Zimbabwe in 21st Century

Zimbabwe in 21st Century

Mugabe suffered a surprise defeat to a new opposition party, the Movement for Democratic Change (MDC), in the 2000 constitutional referendum that sought to strengthen presidential powers and allow the expropriation without compensation of estates held by whites.

In March of 2000, 420 farms of white landowners were occupied by former black guerrillas. The Commercial Farmers Union accused Mugabe of orchestrating the takeovers to hide the failure of the land reform, as the government owned nearly two million acres of untapped fertile land. Mugabe responded that the country had no way to pay for the parceling of these lands or to provide the minimum infrastructure, such as pipes and roads.

In May, as a platform for the June parliamentary elections, Mugabe announced that he would not give in to international pressure and would not reverse or prevent land occupations. To avoid international supervision, the government reduced the number of election observers. Despite having forged the elections, the ZANU won only five more seats than the MDC, which had the support of the union movement and mainly urban. Mugabe faced serious opposition for the first time since 1980, and he was determined to eliminate it.

In 2001, the Mugabe regime was accused of human rights violations, including the right to information. British media and NGOs reported that many judges and journalists had to leave Zimbabwe and several opposition leaders were killed.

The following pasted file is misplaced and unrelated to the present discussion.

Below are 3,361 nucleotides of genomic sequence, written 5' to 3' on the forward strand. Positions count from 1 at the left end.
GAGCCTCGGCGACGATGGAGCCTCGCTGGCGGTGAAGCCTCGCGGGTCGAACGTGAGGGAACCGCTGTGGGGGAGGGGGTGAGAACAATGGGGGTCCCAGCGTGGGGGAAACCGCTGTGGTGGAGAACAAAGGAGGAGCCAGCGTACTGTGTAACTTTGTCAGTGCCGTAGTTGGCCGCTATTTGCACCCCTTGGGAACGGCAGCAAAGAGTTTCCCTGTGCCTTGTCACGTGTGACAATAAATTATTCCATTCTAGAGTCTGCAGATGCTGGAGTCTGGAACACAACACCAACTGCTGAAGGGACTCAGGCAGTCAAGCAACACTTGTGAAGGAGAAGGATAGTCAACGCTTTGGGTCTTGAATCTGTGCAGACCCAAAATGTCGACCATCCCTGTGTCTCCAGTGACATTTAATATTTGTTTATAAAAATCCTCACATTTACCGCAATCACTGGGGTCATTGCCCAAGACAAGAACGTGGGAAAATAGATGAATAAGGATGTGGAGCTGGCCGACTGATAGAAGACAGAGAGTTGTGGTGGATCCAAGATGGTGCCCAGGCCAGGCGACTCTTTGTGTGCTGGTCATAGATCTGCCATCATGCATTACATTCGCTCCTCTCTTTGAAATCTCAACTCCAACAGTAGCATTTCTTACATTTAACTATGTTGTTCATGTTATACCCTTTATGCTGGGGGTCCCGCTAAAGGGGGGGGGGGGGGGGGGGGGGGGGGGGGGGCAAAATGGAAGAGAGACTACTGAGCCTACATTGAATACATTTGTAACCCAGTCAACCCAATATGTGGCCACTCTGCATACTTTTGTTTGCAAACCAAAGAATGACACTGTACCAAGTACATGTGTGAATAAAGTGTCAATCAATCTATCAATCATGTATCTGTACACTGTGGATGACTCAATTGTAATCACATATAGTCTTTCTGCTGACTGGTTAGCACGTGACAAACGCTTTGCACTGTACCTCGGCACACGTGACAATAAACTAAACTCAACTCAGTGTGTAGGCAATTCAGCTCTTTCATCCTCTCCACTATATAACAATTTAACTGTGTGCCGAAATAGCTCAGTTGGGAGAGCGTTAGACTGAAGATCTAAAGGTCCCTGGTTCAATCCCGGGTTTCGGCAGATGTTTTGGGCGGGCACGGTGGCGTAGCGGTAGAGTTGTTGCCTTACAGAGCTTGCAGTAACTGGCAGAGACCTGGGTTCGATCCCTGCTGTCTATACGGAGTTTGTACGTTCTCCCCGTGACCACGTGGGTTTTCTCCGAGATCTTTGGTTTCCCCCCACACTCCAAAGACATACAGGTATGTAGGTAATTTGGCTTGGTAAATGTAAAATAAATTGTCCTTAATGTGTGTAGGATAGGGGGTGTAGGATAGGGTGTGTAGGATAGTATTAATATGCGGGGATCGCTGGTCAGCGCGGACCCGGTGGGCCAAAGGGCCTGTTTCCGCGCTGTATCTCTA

New international pressures led Mugabe to reduce illegal land occupations in September 2001 in exchange for English financial aid to compensate expropriated white farmers. The reluctance of companies to invest in the country increased unemployment and inflation reached 70% at the end of the year.

The government, which had censored the media (controlled by the state), introduced a bill called Access to Information and Protection of Privacy in January 2002, in an attempt to silence the independent press and foreign journalists. before the next presidential elections. National and international pressure caused the government to withdraw the project.

According to Healthvv, the presidential elections of March 2002 gave Mugabe the winner with 56.2% of the votes against Morgan Tsvangirai, of the MDC, who reached 41.9%. The opposition, independent observers and the international community denounced fraud. Weeks later, the British Commonwealth expelled the country for a year, based on the recommendations of the poll watchers group report, which concluded that the elections had been hampered by government-encouraged violence. The European Union and the United States announced severe sanctions against Zimbabwe in 2002.

Denmark closed its embassy in Harare and Switzerland blocked the accounts of several members of the government and denied them entry into Swiss territory. In August 2002, 3,000 white settlers were notified that they had to abandon their lands and in September Parliament passed laws to speed up the expropriation processes, which were to be completed in a month. Two thousand five hundred settlers decided to resist, a challenge to the government that sparked violent incidents. Inflation skyrocketed. Tsvangirai was charged with treason, allegedly for trying to overthrow the president.

In March 2003, observers denounced an unprecedented crackdown on widespread clashes over land expropriation. The government also severely cracked down on massive strikes and other measures calling for Mugabe’s retirement, supported by the trade union movement and the MDC.